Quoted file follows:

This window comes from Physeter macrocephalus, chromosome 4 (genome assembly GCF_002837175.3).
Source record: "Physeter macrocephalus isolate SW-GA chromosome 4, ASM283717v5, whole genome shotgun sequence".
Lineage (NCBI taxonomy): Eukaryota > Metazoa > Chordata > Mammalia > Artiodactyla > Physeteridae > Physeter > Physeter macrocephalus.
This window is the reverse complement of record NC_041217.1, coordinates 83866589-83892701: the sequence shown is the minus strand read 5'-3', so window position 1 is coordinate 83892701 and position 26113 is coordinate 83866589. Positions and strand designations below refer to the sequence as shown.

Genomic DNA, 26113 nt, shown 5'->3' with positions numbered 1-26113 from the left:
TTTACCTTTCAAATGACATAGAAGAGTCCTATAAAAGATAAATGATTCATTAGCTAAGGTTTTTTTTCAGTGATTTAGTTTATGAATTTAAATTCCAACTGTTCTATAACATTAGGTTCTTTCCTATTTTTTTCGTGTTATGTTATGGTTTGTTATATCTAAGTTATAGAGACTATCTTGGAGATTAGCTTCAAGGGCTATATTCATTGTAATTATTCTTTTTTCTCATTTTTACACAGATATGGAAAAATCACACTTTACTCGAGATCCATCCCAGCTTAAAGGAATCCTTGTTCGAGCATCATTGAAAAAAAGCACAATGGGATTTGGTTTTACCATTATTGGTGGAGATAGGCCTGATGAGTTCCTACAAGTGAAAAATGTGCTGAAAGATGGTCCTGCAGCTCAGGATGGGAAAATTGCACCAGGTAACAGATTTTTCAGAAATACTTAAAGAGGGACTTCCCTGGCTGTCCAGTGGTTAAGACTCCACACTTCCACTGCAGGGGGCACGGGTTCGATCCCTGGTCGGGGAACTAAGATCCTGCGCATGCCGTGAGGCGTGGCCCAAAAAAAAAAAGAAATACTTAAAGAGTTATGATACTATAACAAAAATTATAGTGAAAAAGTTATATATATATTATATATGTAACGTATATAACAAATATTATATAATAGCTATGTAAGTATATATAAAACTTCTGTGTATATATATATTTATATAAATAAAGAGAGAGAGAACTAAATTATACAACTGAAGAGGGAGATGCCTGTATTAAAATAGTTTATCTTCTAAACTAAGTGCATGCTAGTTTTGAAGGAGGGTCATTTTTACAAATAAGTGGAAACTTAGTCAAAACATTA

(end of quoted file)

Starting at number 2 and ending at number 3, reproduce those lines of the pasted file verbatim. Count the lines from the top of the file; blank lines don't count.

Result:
Source record: "Physeter macrocephalus isolate SW-GA chromosome 4, ASM283717v5, whole genome shotgun sequence".
Lineage (NCBI taxonomy): Eukaryota > Metazoa > Chordata > Mammalia > Artiodactyla > Physeteridae > Physeter > Physeter macrocephalus.